- 25 litre fermenting container or bucket with lid.
- Secondary 25 litre fermenting container with airlock.
- Siphon and u tube (recommend auto siphon).
- Mixing spoon.
- Bottles & corks or storage containers.
This wine kit includes all the ingredients to make 23 litres (30x75cl bottle) of wine. Read fully before starting.
Clean and sterilise all the equipment which comes into contact with the wine. It will also help if your fermenting container is marked in advance at 23 litres (most will already have this on it).
Take the large bag of concentrate and lay it on a worktop cap facing upwards. Grab the neck and remove the cap (a standard beer bottle opener is ideal for this (or if it’s a threaded cap, simply unscrew)) and pour it into the fermenter.
Add approximately one litre of water to the bag and shake well, and then add this to the container. Repeat this to ensure there is no grape juice left in the bag.
If you want a medium to dry wine, add the separate smaller bag of concentrate. Don’t worry if there is a sugary feel to the concentrate, this is only crystallised grape juice and will fully dissolve. Alternatively should you be looking for a medium sweet wine, don’t add the contents of this second bag until the end of the process (see step 10).
If there are oak chippings or elderflowers, add these as well. Now top up to 23 litres with water so the final temperature is 18–23°C. Stir really well to make sure it is well mixed.
Take a hydrometer reading. The starting specific gravity (SG) should be between 1070–1080.
If the temperature is too warm, leave to cool. Now add the yeast by sprinkling it over the juice and stir well. Cover the container and fit the airlock (half filled with clean water).
Leave the container in a warm place. The temperature should be between 18–23°C. This is important and it is better to have a steady but cooler temperature than fluctuating temperatures. If you are struggling to reach this temperature, there are several forms of heating equipment available like heat trays and immersion heaters which you can use.
Some people like to do a transfer when the gravity falls to 1010. Simply siphon off the wine, leaving the dead yeast cells at the bottom of the bucket. Strictly speaking this is no longer neccessary as we have include and improved yeast strain with these kits for a quicker fermentation.
After about 6–8 days, fermentation will be finished and the SG will be around 998. If in doubt, leave it for a few more days. The best way to make sure is by doing a hydrometer reading on two consecutive days, and if the SG is the same then the fermentation is complete. The wine can be tasted and it should be dry. Bubbles should also have finished coming up though the airlock.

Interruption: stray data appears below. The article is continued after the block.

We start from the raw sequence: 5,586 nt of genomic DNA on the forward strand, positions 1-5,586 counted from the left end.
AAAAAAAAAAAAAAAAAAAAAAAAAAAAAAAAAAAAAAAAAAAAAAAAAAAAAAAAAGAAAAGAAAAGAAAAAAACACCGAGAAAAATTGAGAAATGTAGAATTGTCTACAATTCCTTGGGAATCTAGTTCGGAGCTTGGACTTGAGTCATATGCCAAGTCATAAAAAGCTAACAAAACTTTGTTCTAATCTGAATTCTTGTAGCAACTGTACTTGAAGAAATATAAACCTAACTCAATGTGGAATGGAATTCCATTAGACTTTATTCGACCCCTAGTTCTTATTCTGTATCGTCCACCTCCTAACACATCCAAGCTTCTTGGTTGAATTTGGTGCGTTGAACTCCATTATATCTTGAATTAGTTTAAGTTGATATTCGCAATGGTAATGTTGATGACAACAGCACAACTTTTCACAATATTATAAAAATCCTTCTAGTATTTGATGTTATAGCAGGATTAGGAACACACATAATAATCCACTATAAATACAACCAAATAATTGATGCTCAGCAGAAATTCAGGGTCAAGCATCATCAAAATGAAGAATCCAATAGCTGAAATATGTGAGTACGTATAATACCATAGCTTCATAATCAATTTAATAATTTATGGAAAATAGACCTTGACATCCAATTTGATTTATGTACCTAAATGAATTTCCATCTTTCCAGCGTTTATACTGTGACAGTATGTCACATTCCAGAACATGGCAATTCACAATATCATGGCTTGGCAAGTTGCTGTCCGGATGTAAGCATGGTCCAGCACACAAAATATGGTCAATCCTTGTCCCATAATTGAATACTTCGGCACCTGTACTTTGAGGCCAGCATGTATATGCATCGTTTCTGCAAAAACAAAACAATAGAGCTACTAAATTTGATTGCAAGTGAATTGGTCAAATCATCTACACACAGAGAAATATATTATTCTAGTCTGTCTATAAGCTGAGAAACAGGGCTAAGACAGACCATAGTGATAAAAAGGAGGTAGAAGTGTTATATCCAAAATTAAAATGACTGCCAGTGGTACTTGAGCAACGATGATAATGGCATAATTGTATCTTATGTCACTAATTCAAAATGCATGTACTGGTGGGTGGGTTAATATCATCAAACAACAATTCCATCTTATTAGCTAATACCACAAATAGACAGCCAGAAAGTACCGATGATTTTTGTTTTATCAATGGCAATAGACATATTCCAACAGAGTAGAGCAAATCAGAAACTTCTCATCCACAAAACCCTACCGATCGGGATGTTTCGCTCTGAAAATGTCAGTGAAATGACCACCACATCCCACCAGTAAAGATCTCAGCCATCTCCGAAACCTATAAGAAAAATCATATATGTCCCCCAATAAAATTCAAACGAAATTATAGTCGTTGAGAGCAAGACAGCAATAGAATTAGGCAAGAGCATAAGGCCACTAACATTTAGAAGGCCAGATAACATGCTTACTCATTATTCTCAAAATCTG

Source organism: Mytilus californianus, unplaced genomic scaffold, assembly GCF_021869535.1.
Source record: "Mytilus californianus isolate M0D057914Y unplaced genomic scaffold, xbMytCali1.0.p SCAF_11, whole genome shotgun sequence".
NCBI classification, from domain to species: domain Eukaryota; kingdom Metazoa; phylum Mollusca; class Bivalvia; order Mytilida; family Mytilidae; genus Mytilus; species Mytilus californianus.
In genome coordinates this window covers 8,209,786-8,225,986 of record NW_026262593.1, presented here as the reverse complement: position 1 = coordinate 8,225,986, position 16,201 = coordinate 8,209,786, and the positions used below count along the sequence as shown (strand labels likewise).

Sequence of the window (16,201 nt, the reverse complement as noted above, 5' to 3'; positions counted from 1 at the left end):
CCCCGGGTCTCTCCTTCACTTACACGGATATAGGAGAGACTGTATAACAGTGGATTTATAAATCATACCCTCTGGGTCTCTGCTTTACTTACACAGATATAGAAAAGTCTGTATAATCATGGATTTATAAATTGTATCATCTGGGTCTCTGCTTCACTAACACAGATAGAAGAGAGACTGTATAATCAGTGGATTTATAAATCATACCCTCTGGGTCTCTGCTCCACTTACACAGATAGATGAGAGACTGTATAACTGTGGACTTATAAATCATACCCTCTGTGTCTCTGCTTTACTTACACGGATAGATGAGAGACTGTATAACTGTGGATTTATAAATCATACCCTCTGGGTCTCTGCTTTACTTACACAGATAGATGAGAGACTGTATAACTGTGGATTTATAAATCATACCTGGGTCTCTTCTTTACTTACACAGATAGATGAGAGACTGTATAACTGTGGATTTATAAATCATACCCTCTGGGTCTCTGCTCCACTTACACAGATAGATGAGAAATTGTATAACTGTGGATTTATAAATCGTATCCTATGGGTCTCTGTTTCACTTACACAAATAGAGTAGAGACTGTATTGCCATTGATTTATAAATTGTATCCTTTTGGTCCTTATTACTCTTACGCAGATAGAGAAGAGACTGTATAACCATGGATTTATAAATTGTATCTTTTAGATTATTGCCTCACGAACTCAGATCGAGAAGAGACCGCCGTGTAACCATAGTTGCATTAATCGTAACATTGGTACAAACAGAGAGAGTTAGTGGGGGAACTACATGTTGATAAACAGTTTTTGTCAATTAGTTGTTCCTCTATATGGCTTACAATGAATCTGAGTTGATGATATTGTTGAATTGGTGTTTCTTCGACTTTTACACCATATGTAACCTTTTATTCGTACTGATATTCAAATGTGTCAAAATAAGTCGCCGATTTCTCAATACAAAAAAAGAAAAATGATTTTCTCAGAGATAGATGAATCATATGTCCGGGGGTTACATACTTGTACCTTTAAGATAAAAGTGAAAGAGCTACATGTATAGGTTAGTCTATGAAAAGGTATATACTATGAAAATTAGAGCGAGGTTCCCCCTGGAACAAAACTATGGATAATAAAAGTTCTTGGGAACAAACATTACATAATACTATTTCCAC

Add the stabiliser (sorbate/sulphite) sachet to a cup of warm water, mix well and add to the container. Stir well to remove all the carbon dioxide gases that build up during fermentation. If your container is too full remove a little of the wine and place in a jug while you are doing this. The wine needs to be really well beaten to remove all these gases. This can take several minutes and might need repeating many times. A degassing stick is ideal for this. Once you are happy add the sachet of Kieselsol (finings) and stir for 30 seconds. If you are making a medium sweet wine, then now is the time to add the separate, second bag of grape juice, and mix in well. Leave to stand for 24 hours and then add the sachet of Chitosan (finings) and gently stir for 15 seconds.
Leave the container at a height where you will be able to siphon it without having to move it again.
Leave the wine to clear for 3–5 days. Siphon the wine off the sediment (being really careful not to disturb this) into either another container (if you want to filter or sweeten the wine), or into glass bottles. All these containers should be sterilised before you use them.
Storage: The wine will benefit from being stored for as long as you can bear to leave it (minimum 4 weeks please!!!) before drinking. If you are bottling, the wine should be corked and left upright for 2–3 days. You can then apply shrink tops and labels and the wine should be stored on its side to keep the corks moist.
Some Useful Tips
Always use a good quality cleaner steriliser and rinse well after use with clean water. Avoid bleach.
Temperature is really important so you must keep an eye on this. The warmer the room, the quicker the fermentation will be. However the quicker the fermentation the more flavours and bouquet you will loose, so in this case slow is good. If using brew belts or heat trays we would recommend that they are used with a time clock and only come on at the really cold time of day or night. Temperatures over 29°C will cause the yeast to die.
When siphoning the wine, make sure you have a rigid tube attached to prevent the sediment being drawn up.
As soon as the stabilisers and finings have been added and have worked then get the wine into suitable storage containers/bottles, or glass demijohns.
The removal of the carbon dioxide in the wine at the end of fermentation is really important as failure to do this will mean it is harder to clear the wine, and the finished wine will also develop a tingly taste on the tongue, which detracts from the taste. A degassing stick is a really good investment as this works on the end of a drill. It does all the hard work for you!
Sometimes the finings will cause particles to stick to the side of the container so it pays during the clearing process to give it a sharp twist. If the wine is not clear then just leave it until it is. It will clear quicker if it’s in a cool place.
We would always recommend that you taste the wine prior to bottling (you deserve this perk after all the hard work). Wine can be sweetened by adding sugar or grape juice to your desired taste. Once sweetened it can never be made drier so if in doubt don’t do it. Sweetening can be done at any time at all.